Emission reconstruction tomography (SPECT, PET) is a scanning method that produces accurate cross sectional images of radioactive tracers after they have been targeted to detect and quantify key neurochemical and metabolic processes within living patients.

Origins of this kind of molecular imaging emerged in the early 1960s, when the time for a beginning was right. Technical advances in digital computers, detectors, radioactive tracers and increases in research funding coincided. Together, these would enable the first proofs-of-principle for emission reconstruction tomography. Further progress depended strongly upon complex multidisciplinary efforts integrating medical science, physics, chemistry and engineering in full partnership.

Molecular imaging with emission tomography is now an essential part of the care of patients with cancer, heart and brain disorders. Research emphasizes earlier diagnosis and linkage to drug development. From brain research, there is increasing appreciation that new pharmacological classifications of patient groups (e.g., spatial patterns of metabolism, neurotransmitters, enzymes, proteinaceous accumulations) may redefine long-established clinical classifications and thus lead to earlier diagnosis and new treatments. Cancer research, hand-in-hand with drug development, gives hope that the targeting of new drugs may be matched to specific features of an individual's tumor ( e.g., proliferation, receptors, angiogenesis, hypoxia) and support personalized treatment that is more effective. Real benefits to patients will continue to be driven by these kinds of long-term research.
Mar 3 Winter Break
Mar 10 Henry Pollack
University of Michigan
"Climate-gate and Copenhagen: Science in the arena of climate policy" (Show Abstract)
The Intergovernmental Panel on Climate Change (IPCC), an entity of the United Nations Environmental Programme and the World Meteorological Organization, published its Fourth Assessment Report on climate change in early 2007. Later that year the IPCC shared the Nobel Peace Prize with Al Gore. But along with the accolades, the IPCC has long been the target of criticism from a relatively few but very vocal deniers of climate change. This opposition has been voiced largely (but not entirely) outside of the regular scientific venues, principally in the mass media, in state legislatures, the halls of Congress, and in parliaments around the world. This Colloquium will review and evaluate the principal scientific issues, and assess the impact that this opposition has had on the underlying climate science and the parallel development of climate mitigation policy, both within the USA and in the wider international arena.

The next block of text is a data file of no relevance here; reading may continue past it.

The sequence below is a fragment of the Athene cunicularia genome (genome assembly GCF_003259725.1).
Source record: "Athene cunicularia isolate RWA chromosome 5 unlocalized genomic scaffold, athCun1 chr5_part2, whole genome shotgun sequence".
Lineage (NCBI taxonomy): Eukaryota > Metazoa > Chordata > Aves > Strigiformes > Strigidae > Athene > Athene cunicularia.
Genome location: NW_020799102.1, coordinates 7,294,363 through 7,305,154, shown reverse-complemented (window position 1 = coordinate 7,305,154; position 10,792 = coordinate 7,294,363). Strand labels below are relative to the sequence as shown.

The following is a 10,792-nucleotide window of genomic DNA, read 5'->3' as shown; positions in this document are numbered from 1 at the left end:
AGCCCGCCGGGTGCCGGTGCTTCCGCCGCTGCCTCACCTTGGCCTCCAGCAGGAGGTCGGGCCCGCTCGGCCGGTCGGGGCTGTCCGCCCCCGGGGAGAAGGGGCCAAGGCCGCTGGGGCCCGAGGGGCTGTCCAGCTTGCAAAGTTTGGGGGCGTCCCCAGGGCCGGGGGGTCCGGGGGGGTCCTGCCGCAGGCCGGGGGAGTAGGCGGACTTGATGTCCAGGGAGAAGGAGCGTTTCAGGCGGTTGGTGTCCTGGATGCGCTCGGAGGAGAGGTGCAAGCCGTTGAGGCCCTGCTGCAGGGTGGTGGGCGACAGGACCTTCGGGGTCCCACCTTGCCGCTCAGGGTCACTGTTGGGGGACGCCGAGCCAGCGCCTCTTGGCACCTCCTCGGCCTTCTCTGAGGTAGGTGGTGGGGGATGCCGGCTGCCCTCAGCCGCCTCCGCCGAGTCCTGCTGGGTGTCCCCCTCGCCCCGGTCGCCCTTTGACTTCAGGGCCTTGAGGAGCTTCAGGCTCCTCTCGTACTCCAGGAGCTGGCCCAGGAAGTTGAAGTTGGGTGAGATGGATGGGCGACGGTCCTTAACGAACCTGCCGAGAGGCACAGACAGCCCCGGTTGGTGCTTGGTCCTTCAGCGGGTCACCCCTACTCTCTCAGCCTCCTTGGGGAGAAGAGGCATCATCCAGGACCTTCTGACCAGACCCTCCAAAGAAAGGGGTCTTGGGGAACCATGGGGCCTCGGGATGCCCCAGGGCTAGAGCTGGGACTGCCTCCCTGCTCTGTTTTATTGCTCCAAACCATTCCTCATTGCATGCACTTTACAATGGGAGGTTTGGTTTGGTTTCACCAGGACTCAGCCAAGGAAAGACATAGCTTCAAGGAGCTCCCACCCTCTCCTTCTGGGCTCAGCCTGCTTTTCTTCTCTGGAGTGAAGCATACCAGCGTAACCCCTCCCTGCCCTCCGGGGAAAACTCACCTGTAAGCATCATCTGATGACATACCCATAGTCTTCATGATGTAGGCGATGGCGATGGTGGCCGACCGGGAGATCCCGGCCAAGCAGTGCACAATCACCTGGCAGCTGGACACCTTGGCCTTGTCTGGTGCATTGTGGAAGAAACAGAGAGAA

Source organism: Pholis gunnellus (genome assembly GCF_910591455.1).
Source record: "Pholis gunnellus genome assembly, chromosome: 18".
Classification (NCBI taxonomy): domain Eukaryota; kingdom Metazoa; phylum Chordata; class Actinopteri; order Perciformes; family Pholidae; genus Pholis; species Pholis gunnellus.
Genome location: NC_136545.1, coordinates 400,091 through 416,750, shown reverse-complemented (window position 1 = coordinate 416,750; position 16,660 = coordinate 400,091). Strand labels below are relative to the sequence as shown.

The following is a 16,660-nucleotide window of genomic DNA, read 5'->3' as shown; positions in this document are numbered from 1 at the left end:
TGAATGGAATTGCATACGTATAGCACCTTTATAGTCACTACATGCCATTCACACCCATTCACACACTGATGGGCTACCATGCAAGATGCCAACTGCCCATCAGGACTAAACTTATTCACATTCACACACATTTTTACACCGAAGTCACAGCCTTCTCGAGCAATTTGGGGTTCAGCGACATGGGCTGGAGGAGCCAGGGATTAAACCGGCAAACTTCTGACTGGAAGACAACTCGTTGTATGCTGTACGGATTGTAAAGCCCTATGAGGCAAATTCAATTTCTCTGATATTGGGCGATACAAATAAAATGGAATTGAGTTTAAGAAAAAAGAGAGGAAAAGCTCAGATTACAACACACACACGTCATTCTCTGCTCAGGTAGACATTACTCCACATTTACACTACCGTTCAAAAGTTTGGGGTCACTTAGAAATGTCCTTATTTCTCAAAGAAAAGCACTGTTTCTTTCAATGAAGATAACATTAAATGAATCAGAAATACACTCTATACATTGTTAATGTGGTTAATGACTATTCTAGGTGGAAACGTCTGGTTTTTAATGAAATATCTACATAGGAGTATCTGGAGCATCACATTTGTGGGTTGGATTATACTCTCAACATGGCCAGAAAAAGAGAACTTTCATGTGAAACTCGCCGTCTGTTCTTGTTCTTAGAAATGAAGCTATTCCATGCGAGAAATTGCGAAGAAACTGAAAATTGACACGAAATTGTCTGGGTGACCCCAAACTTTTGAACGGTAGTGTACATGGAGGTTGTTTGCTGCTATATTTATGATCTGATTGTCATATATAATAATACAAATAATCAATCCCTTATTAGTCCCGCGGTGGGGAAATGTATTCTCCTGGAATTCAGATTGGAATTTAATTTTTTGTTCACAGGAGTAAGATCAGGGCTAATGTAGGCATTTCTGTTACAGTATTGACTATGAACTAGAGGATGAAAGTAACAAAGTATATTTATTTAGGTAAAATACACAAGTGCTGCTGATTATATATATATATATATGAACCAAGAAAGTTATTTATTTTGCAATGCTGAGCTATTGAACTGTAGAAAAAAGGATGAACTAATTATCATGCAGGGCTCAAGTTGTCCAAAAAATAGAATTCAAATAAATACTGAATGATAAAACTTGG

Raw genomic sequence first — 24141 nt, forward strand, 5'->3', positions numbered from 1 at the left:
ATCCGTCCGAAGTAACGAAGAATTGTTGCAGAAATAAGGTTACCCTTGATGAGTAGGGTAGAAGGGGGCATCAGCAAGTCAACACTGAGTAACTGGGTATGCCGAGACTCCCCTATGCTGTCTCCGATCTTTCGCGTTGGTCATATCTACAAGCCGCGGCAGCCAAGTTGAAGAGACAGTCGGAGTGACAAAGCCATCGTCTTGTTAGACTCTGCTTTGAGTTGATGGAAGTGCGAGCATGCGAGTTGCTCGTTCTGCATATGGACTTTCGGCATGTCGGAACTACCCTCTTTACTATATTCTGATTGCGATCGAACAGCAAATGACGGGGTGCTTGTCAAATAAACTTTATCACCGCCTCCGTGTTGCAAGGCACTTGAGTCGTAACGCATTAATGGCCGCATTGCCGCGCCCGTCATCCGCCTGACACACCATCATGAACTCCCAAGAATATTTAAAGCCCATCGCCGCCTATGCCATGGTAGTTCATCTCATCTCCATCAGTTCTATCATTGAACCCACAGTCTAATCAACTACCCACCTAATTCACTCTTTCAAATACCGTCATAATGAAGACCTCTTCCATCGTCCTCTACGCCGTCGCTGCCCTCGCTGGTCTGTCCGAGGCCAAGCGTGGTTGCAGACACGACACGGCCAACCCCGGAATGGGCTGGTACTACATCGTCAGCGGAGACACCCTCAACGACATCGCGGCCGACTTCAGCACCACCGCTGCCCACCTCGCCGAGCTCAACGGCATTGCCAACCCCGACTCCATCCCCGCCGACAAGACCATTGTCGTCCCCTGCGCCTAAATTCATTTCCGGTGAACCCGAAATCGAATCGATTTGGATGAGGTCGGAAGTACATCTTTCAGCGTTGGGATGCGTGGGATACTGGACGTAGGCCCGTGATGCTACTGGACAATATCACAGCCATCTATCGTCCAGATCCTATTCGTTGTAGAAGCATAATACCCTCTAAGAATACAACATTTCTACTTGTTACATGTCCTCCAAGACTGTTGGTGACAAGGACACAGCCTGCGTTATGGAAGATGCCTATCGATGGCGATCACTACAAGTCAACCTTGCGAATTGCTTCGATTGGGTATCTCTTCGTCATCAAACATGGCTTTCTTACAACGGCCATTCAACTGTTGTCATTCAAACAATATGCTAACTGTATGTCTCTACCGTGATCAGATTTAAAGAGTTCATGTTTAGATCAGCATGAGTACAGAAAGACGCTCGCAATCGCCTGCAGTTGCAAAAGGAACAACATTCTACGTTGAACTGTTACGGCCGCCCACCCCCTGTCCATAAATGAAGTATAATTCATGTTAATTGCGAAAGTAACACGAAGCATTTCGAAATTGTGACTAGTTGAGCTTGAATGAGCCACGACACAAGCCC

Mar 17 Terence Tao
University of California, Los Angeles
Ford Lecture: "The Cosmic Distance Ladder" (Show Abstract)
How do we know the distances from the earth to the sun and moon, from the sun to the other planets, and from the sun to other stars and distant galaxies? Clearly we cannot measure these directly. Nevertheless there are many indirect methods of measurement, combined with basic high-school mathematics, which can allow one to get quite convincing and accurate results without the need for advanced technology (for instance, even the ancient Greeks could compute the distances from the earth to the sun and moon to moderate accuracy). These methods rely on climbing a "cosmic distance ladder", using measurements of nearby distances to then deduce estimates on distances slightly further away; we shall discuss several of the rungs in this ladder in this talk.
Mar 24 Thomas Levenson
Massachusetts Institute of Technology
"False Gold: Isaac Newton's pursuit of counterfeiters and the true nature of money" (Show Abstract)
Abstract pending.
Mar 31 Neil Turok
Perimeter Institute
"Was the Big Bang the Beginning?" (Show Abstract)
The last decade has seen extraordinary progress in our knowledge of the structure and evolution of the Universe. Many detailed predictions of the basic Big Bang picture have been confirmed, but big puzzles remain. What are the dark matter and the dark energy? Why is the latter so tiny, and yet not zero. And what caused the Bang? Was it the beginning, or was there a time before it? Remarkably, these questions are becoming ripe for scientific inquiry. New approaches to quantum gravity - based on string and M-theory - allow us to study theoretically regimes where Einstein's classical theory fails. And observations only now becoming feasible may be able to conclusively discriminate between the single-bang, inflationary picture and alternate, non-inflationary, cyclical scenarios. Questions previously thought to be firmly in the realm of philosophy or theology are steadily becoming a part of normal science.
Apr 7 Naomi Makins
University of Illinois, Urbana-Champaign
"In Search of L: Orbital Motion in the Land of Quarks" (Show Abstract)
The proton is a puzzling creation made of quarks and gluons. The HERMES experiment in Hamburg, Germany and others in recent years have focused on a particular quandary: ``the Spin Puzzle''. It is now well known that the spins of the quarks account for very little of the proton's total angular momentum ... so where is the rest? The most mysterious and least accessible source is L: orbital angular momentum. L is a familiar friend in the study of bound systems such as the atom and the nucleus, but not so for the proton. Are the quarks in the proton in an s-shell like the electrons of the hydrogen ground state ... or is that even a valid question in the strange world of relativistic quantum mechanics? New data from HERMES will be presented that show glimpses of quarks in orbital motion, both within the proton and in the process of hadron formation in high-energy collisions. A summary will be presented of the ongoing theoretical efforts to understand these data and to determine how best to measure -- and think about -- L in the land of quarks.
Apr 14 - CANCELLED Stephan Fauve
E´cole Normale Supe´rieure
"Reversals of the magnetic field generated by a turbulent flow of liquid metal: a mechanism for the geodynamo and laboratory experiments" (Show Abstract)
Magnetic fields of many planets and stars are generated by a dynamo process. They often display reversals: the magnetic field flips between two states of opposite polarities. This occurs roughly periodically for the solar magnetic field and randomly in the case of the geodynamo. Both types of reversals have been recently observed in a laboratory experiment (VKS dynamo). After a short review of the observational and experimental results, the dynamics of the magnetic fields generated by these strongly different flows will be understood using low dimensional models for the large scale magnetic modes. The role of broken symmetries and mode couplings in the reversal mechanism will be emphasized.